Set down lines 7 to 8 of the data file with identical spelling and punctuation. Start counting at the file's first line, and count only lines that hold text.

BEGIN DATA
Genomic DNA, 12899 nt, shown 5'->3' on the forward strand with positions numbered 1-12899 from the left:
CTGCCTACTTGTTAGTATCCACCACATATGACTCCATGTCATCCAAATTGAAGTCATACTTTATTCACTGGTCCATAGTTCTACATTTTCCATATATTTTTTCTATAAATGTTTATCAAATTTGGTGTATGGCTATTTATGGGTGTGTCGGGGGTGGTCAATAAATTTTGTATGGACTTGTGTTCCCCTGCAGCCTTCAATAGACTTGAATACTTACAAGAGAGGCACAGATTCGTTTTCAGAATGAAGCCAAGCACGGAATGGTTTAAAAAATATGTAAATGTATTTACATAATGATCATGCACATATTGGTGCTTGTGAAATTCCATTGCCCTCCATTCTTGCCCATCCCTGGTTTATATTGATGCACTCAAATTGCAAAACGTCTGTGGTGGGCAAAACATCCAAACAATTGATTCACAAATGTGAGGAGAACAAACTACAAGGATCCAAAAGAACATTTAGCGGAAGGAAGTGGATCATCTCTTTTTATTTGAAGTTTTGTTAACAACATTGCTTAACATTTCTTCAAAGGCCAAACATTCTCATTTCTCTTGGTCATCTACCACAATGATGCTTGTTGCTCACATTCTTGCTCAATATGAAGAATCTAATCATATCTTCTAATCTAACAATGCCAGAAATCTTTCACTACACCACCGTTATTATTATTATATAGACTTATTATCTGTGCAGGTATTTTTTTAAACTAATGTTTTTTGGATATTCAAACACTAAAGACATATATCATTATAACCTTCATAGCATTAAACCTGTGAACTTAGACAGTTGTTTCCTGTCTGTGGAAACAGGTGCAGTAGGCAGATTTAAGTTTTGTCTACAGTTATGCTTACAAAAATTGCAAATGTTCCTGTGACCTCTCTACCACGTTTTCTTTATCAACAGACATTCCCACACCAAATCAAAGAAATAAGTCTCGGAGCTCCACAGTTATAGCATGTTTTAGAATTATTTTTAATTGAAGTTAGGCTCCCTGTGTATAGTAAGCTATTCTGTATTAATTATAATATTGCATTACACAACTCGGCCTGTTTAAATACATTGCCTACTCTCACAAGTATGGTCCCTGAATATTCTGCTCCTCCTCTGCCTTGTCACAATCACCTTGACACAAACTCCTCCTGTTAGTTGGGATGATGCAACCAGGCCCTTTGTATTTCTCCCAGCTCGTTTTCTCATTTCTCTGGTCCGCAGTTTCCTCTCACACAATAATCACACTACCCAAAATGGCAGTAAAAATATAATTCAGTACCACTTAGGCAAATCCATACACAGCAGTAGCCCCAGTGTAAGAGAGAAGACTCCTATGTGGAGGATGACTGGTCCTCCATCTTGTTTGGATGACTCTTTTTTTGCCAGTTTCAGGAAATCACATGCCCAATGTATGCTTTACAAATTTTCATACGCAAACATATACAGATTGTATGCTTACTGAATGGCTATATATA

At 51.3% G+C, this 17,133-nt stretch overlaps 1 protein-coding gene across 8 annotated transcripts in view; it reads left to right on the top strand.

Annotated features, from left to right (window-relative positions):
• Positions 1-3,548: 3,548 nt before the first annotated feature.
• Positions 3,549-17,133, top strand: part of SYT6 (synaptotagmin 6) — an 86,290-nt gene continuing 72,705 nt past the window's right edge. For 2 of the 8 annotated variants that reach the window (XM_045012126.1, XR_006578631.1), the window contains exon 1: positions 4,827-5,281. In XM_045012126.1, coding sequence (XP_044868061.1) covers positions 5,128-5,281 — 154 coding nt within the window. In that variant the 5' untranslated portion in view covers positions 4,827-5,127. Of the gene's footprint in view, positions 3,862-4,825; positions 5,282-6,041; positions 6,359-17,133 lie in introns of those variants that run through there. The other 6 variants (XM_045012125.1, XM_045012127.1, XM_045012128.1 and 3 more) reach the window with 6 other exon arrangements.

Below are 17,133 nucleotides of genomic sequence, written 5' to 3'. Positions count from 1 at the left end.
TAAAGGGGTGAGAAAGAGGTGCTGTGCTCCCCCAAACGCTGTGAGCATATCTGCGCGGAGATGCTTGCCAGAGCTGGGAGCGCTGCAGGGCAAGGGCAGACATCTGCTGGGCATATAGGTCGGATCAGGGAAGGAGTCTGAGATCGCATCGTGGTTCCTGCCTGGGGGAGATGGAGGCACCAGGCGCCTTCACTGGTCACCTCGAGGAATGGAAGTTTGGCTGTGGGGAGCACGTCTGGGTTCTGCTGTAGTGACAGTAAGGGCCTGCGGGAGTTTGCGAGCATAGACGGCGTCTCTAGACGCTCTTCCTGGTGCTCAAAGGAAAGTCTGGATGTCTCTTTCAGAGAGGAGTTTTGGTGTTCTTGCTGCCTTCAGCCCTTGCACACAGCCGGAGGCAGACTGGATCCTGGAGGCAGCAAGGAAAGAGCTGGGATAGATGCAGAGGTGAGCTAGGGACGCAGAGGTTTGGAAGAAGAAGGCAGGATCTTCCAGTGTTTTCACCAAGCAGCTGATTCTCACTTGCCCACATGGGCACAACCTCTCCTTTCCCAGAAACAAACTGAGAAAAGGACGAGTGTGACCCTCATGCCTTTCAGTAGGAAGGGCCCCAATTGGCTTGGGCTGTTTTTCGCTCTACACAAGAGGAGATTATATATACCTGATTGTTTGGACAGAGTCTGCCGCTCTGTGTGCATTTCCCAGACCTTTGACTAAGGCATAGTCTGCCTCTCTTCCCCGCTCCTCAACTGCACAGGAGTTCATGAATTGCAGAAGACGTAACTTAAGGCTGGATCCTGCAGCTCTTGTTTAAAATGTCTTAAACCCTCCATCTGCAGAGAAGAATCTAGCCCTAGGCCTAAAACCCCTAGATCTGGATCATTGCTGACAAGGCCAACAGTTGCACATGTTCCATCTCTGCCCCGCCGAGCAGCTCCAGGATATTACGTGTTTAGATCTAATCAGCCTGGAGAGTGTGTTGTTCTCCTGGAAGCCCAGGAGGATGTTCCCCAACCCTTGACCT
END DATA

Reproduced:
Below are 17,133 nucleotides of genomic sequence, written 5' to 3'. Positions count from 1 at the left end.
TAAAGGGGTGAGAAAGAGGTGCTGTGCTCCCCCAAACGCTGTGAGCATATCTGCGCGGAGATGCTTGCCAGAGCTGGGAGCGCTGCAGGGCAAGGGCAGACATCTGCTGGGCATATAGGTCGGATCAGGGAAGGAGTCTGAGATCGCATCGTGGTTCCTGCCTGGGGGAGATGGAGGCACCAGGCGCCTTCACTGGTCACCTCGAGGAATGGAAGTTTGGCTGTGGGGAGCACGTCTGGGTTCTGCTGTAGTGACAGTAAGGGCCTGCGGGAGTTTGCGAGCATAGACGGCGTCTCTAGACGCTCTTCCTGGTGCTCAAAGGAAAGTCTGGATGTCTCTTTCAGAGAGGAGTTTTGGTGTTCTTGCTGCCTTCAGCCCTTGCACACAGCCGGAGGCAGACTGGATCCTGGAGGCAGCAAGGAAAGAGCTGGGATAGATGCAGAGGTGAGCTAGGGACGCAGAGGTTTGGAAGAAGAAGGCAGGATCTTCCAGTGTTTTCACCAAGCAGCTGATTCTCACTTGCCCACATGGGCACAACCTCTCCTTTCCCAGAAACAAACTGAGAAAAGGACGAGTGTGACCCTCATGCCTTTCAGTAGGAAGGGCCCCAATTGGCTTGGGCTGTTTTTCGCTCTACACAAGAGGAGATTATATATACCTGATTGTTTGGACAGAGTCTGCCGCTCTGTGTGCATTTCCCAGACCTTTGACTAAGGCATAGTCTGCCTCTCTTCCCCGCTCCTCAACTGCACAGGAGTTCATGAATTGCAGAAGACGTAACTTAAGGCTGGATCCTGCAGCTCTTGTTTAAAATGTCTTAAACCCTCCATCTGCAGAGAAGAATCTAGCCCTAGGCCTAAAACCCCTAGATCTGGATCATTGCTGACAAGGCCAACAGTTGCACATGTTCCATCTCTGCCCCGCCGAGCAGCTCCAGGATATTACGTGTTTAGATCTAATCAGCCTGGAGAGTGTGTTGTTCTCCTGGAAGCCCAGGAGGATGTTCCCCAACCCTTGACCT